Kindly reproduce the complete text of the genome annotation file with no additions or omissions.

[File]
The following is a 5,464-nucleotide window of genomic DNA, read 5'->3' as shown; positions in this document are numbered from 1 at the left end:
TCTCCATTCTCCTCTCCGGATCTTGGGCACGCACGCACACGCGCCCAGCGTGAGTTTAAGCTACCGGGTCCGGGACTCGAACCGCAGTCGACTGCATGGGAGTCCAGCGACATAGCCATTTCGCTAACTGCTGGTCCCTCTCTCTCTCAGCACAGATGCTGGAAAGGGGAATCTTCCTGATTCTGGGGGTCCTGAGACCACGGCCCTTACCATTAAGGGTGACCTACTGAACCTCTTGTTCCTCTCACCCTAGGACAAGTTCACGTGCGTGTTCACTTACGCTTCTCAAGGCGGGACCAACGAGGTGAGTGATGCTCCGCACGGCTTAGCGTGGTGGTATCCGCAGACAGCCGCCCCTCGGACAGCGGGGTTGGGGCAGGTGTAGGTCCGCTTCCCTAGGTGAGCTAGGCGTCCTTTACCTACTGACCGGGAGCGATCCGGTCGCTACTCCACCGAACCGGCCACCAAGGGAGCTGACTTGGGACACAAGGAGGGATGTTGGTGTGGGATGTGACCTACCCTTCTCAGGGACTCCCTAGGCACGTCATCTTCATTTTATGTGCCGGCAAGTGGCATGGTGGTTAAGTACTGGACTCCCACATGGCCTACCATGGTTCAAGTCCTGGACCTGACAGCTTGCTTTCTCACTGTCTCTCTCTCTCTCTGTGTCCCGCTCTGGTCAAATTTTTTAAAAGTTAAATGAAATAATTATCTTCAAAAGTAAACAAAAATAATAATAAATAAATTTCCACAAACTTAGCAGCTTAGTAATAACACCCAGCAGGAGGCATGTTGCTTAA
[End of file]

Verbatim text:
The following is a 5,464-nucleotide window of genomic DNA, read 5'->3' as shown; positions in this document are numbered from 1 at the left end:
TCTCCATTCTCCTCTCCGGATCTTGGGCACGCACGCACACGCGCCCAGCGTGAGTTTAAGCTACCGGGTCCGGGACTCGAACCGCAGTCGACTGCATGGGAGTCCAGCGACATAGCCATTTCGCTAACTGCTGGTCCCTCTCTCTCTCAGCACAGATGCTGGAAAGGGGAATCTTCCTGATTCTGGGGGTCCTGAGACCACGGCCCTTACCATTAAGGGTGACCTACTGAACCTCTTGTTCCTCTCACCCTAGGACAAGTTCACGTGCGTGTTCACTTACGCTTCTCAAGGCGGGACCAACGAGGTGAGTGATGCTCCGCACGGCTTAGCGTGGTGGTATCCGCAGACAGCCGCCCCTCGGACAGCGGGGTTGGGGCAGGTGTAGGTCCGCTTCCCTAGGTGAGCTAGGCGTCCTTTACCTACTGACCGGGAGCGATCCGGTCGCTACTCCACCGAACCGGCCACCAAGGGAGCTGACTTGGGACACAAGGAGGGATGTTGGTGTGGGATGTGACCTACCCTTCTCAGGGACTCCCTAGGCACGTCATCTTCATTTTATGTGCCGGCAAGTGGCATGGTGGTTAAGTACTGGACTCCCACATGGCCTACCATGGTTCAAGTCCTGGACCTGACAGCTTGCTTTCTCACTGTCTCTCTCTCTCTCTGTGTCCCGCTCTGGTCAAATTTTTTAAAAGTTAAATGAAATAATTATCTTCAAAAGTAAACAAAAATAATAATAAATAAATTTCCACAAACTTAGCAGCTTAGTAATAACACCCAGCAGGAGGCATGTTGCTTAA